For Daniel Green, Wake Forest’s starting center, the season was over before it started.
In the fourth quarter of a preseason game against Canada’s Brock University, Green jumped for a rebound and landed awkwardly. The 6-foot-10 sophomore plummeted to the floor in pain.
The next day, his worst fears were realized; Green tore his ACL, and had to miss the entire 2012-2013 season.
“It didn’t hit me right away,” the Colleyville, Texas native recounted, “I walked back to my room and it wasn’t until a few hours later that I felt terrible.”
As a freshman, Green played 27 games off the bench, averaging 1.4 points and 1.7 rebounds in 7.4 minutes. He displayed a refined skillset, but lacked the ACC body—listed generously at 210 pounds—to play consistent minutes.
Green worked tirelessly in the offseason, spending double-sessions on the basketball court and in the gym. He improved his shooting range past the foul line and gained 15 to 20 pounds of muscle. At the Triad Pro-Am in the summer, Green looked like a completely different player. He dominated the interior offensively and defensively, helping his team win the championship.
Teammates glow when they speak of Green’s work ethic. Senior point guard Spencer Jennings stated, “He is the hardest working kid I know. He made great strides in the offseason.” With seven freshmen joining the Deacs this season, “The Silent Assassin” led with his relentless drive.
Many fans and media members predicted a breakout year for Green, but three weeks before opening night, his year was finished. Head coach Jeff Bzdelik said to the Winston-Salem Journal, “I just feel so bad for the young man because he had worked so hard. Life happens, as we all know in sports.”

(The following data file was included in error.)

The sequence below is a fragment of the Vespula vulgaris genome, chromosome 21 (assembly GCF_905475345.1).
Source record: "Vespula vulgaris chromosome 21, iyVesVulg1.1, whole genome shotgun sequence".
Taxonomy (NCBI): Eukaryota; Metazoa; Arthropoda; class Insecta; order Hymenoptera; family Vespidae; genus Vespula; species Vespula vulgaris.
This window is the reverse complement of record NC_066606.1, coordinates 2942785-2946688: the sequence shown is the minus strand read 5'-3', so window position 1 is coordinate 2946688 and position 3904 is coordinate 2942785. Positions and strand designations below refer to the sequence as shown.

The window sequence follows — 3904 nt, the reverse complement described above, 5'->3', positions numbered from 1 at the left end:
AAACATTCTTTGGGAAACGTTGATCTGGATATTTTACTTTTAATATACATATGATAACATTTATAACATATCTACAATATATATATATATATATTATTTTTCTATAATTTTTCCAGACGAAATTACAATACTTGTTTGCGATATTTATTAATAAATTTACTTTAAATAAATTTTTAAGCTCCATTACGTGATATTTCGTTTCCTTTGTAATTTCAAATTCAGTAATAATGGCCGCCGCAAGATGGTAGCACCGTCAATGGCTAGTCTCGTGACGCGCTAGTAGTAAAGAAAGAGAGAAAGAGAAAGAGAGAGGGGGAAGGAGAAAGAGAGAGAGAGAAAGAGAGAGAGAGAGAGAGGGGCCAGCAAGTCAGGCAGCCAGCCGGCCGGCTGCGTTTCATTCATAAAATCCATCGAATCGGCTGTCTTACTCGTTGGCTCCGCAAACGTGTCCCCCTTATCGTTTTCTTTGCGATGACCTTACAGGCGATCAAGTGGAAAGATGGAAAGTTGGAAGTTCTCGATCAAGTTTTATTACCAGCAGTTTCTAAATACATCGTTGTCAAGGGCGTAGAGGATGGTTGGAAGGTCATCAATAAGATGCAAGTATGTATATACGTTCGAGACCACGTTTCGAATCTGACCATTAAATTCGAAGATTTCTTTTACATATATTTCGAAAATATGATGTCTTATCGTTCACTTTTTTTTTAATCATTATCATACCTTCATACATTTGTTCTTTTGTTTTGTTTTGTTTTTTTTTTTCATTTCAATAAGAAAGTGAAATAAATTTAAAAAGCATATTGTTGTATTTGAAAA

Some players may have felt sorry for themselves, but not Green. He used his struggles as his motivation and the team’s recent failures as his inspiration. “I had to stay positive,” Green says, “I’m trying to get healthy and get ready for a breakthrough season.” Following surgery, he immediately started on a rehab regimen four times a week for an hour and a half per session.
However, Green struggled watching his teammates take the court without him, “It was really hard. The team was young and I could’ve made a difference.”
But from the sideline, he learned a lot about his teammates, the game and himself, “Life can be thrown at you so quick. You never know when it can be your last game,” Green reflected on the team, “We needed more leadership on the court. We didn’t know how to play through adversity. I think I can handle [adversity] better now.”
The Demon Deacons finished 13-18, tied for 10th in the ACC. Their biggest flaw? They lacked the frontcourt size and strength that Green provides, finishing 261st in the nation with 32.5 rebounds a game.
Less than six months after the injury, Green still wears a brace each day and experiences some soreness in the knee but he has begun participating in basketball-related drills and agility training. He expects to be at full strength by July.
When asked about his goals for next season, Green didn’t hesitate, “Get to the NCAA Tournament and possibly win it all.”
For individual goals, he kept using the word “breakthrough.” But for people that know Green, this would come as no surprise.
Because people that know Daniel Green expect him to break through.